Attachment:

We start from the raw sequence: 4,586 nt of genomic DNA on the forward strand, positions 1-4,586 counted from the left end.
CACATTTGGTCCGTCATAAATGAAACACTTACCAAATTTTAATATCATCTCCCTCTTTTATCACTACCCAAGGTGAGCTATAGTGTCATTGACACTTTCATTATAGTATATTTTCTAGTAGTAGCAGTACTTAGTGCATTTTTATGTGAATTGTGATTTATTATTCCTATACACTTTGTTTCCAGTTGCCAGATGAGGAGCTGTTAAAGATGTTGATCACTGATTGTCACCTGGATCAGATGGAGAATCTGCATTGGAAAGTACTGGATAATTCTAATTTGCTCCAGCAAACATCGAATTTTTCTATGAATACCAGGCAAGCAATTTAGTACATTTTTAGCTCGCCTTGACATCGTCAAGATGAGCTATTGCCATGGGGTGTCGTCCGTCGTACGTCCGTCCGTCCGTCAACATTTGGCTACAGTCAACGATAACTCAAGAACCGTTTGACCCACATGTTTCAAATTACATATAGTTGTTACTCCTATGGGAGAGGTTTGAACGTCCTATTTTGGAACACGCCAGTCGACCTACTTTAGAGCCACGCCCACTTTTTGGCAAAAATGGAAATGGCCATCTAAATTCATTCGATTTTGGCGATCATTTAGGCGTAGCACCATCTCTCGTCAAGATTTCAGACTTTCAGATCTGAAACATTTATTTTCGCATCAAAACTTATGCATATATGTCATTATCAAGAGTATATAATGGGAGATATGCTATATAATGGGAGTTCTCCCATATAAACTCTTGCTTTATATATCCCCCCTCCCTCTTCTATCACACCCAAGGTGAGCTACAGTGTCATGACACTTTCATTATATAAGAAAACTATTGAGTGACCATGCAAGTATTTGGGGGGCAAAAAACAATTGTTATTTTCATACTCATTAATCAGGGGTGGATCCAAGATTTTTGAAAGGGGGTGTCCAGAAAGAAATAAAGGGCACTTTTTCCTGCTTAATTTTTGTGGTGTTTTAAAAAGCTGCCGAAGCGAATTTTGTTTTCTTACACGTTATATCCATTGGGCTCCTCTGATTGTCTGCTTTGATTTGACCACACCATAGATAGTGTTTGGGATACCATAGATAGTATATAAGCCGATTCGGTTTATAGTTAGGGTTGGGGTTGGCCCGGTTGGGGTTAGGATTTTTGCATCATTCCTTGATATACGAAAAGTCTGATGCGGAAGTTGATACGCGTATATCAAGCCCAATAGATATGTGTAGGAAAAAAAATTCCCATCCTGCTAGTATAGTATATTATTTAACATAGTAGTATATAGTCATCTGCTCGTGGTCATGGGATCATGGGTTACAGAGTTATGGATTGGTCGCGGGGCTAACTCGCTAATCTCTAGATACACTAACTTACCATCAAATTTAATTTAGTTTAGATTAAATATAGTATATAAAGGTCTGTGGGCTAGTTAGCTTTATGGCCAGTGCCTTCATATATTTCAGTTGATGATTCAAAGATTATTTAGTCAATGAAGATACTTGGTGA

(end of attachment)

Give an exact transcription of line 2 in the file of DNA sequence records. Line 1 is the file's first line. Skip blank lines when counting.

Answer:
CACATTTGGTCCGTCATAAATGAAACACTTACCAAATTTTAATATCATCTCCCTCTTTTATCACTACCCAAGGTGAGCTATAGTGTCATTGACACTTTCATTATAGTATATTTTCTAGTAGTAGCAGTACTTAGTGCATTTTTATGTGAATTGTGATTTATTATTCCTATACACTTTGTTTCCAGTTGCCAGATGAGGAGCTGTTAAAGATGTTGATCACTGATTGTCACCTGGATCAGATGGAGAATCTGCATTGGAAAGTACTGGATAATTCTAATTTGCTCCAGCAAACATCGAATTTTTCTATGAATACCAGGCAAGCAATTTAGTACATTTTTAGCTCGCCTTGACATCGTCAAGATGAGCTATTGCCATGGGGTGTCGTCCGTCGTACGTCCGTCCGTCCGTCAACATTTGGCTACAGTCAACGATAACTCAAGAACCGTTTGACCCACATGTTTCAAATTACATATAGTTGTTACTCCTATGGGAGAGGTTTGAACGTCCTATTTTGGAACACGCCAGTCGACCTACTTTAGAGCCACGCCCACTTTTTGGCAAAAATGGAAATGGCCATCTAAATTCATTCGATTTTGGCGATCATTTAGGCGTAGCACCATCTCTCGTCAAGATTTCAGACTTTCAGATCTGAAACATTTATTTTCGCATCAAAACTTATGCATATATGTCATTATCAAGAGTATATAATGGGAGATATGCTATATAATGGGAGTTCTCCCATATAAACTCTTGCTTTATATATCCCCCCTCCCTCTTCTATCACACCCAAGGTGAGCTACAGTGTCATGACACTTTCATTATATAAGAAAACTATTGAGTGACCATGCAAGTATTTGGGGGGCAAAAAACAATTGTTATTTTCATACTCATTAATCAGGGGTGGATCCAAGATTTTTGAAAGGGGGTGTCCAGAAAGAAATAAAGGGCACTTTTTCCTGCTTAATTTTTGTGGTGTTTTAAAAAGCTGCCGAAGCGAATTTTGTTTTCTTACACGTTATATCCATTGGGCTCCTCTGATTGTCTGCTTTGATTTGACCACACCATAGATAGTGTTTGGGATACCATAGATAGTATATAAGCCGATTCGGTTTATAGTTAGGGTTGGGGTTGGCCCGGTTGGGGTTAGGATTTTTGCATCATTCCTTGATATACGAAAAGTCTGATGCGGAAGTTGATACGCGTATATCAAGCCCAATAGATATGTGTAGGAAAAAAAATTCCCATCCTGCTAGTATAGTATATTATTTAACATAGTAGTATATAGTCATCTGCTCGTGGTCATGGGATCATGGGTTACAGAGTTATGGATTGGTCGCGGGGCTAACTCGCTAATCTCTAGATACACTAACTTACCATCAAATTTAATTTAGTTTAGATTAAATATAGTATATAAAGGTCTGTGGGCTAGTTAGCTTTATGGCCAGTGCCTTCATATATTTCAGTTGATGATTCAAAGATTATTTAGTCAATGAAGATACTTGGTGA